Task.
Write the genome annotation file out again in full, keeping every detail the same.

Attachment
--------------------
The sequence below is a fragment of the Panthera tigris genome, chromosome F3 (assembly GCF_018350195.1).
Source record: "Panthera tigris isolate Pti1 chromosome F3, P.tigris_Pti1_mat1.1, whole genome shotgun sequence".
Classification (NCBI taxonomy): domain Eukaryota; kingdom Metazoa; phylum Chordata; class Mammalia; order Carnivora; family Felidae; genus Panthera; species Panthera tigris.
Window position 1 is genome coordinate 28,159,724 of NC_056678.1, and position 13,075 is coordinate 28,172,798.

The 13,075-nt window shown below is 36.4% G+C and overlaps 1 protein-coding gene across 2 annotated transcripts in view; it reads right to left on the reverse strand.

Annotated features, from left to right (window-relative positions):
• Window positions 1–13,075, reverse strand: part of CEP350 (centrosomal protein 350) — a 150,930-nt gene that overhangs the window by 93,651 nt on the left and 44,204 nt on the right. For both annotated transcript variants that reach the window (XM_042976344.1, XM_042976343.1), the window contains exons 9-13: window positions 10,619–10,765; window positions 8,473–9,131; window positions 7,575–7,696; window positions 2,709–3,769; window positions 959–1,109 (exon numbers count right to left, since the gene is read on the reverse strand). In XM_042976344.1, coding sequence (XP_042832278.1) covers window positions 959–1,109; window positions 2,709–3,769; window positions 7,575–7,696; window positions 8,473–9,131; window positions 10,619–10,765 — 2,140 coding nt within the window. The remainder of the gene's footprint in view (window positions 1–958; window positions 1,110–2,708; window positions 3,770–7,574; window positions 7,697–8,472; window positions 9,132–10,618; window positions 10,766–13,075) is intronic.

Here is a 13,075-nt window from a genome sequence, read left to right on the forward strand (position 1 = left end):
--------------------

The sequence below is a fragment of the Panthera tigris genome, chromosome F3 (assembly GCF_018350195.1).
Source record: "Panthera tigris isolate Pti1 chromosome F3, P.tigris_Pti1_mat1.1, whole genome shotgun sequence".
Classification (NCBI taxonomy): domain Eukaryota; kingdom Metazoa; phylum Chordata; class Mammalia; order Carnivora; family Felidae; genus Panthera; species Panthera tigris.
Window position 1 is genome coordinate 28,159,724 of NC_056678.1, and position 13,075 is coordinate 28,172,798.

The 13,075-nt window shown below is 36.4% G+C and overlaps 1 protein-coding gene across 2 annotated transcripts in view; it reads right to left on the reverse strand.

Annotated features, from left to right (window-relative positions):
• Window positions 1–13,075, reverse strand: part of CEP350 (centrosomal protein 350) — a 150,930-nt gene that overhangs the window by 93,651 nt on the left and 44,204 nt on the right. For both annotated transcript variants that reach the window (XM_042976344.1, XM_042976343.1), the window contains exons 9-13: window positions 10,619–10,765; window positions 8,473–9,131; window positions 7,575–7,696; window positions 2,709–3,769; window positions 959–1,109 (exon numbers count right to left, since the gene is read on the reverse strand). In XM_042976344.1, coding sequence (XP_042832278.1) covers window positions 959–1,109; window positions 2,709–3,769; window positions 7,575–7,696; window positions 8,473–9,131; window positions 10,619–10,765 — 2,140 coding nt within the window. The remainder of the gene's footprint in view (window positions 1–958; window positions 1,110–2,708; window positions 3,770–7,574; window positions 7,697–8,472; window positions 9,132–10,618; window positions 10,766–13,075) is intronic.

Here is a 13,075-nt window from a genome sequence, read left to right on the forward strand (position 1 = left end):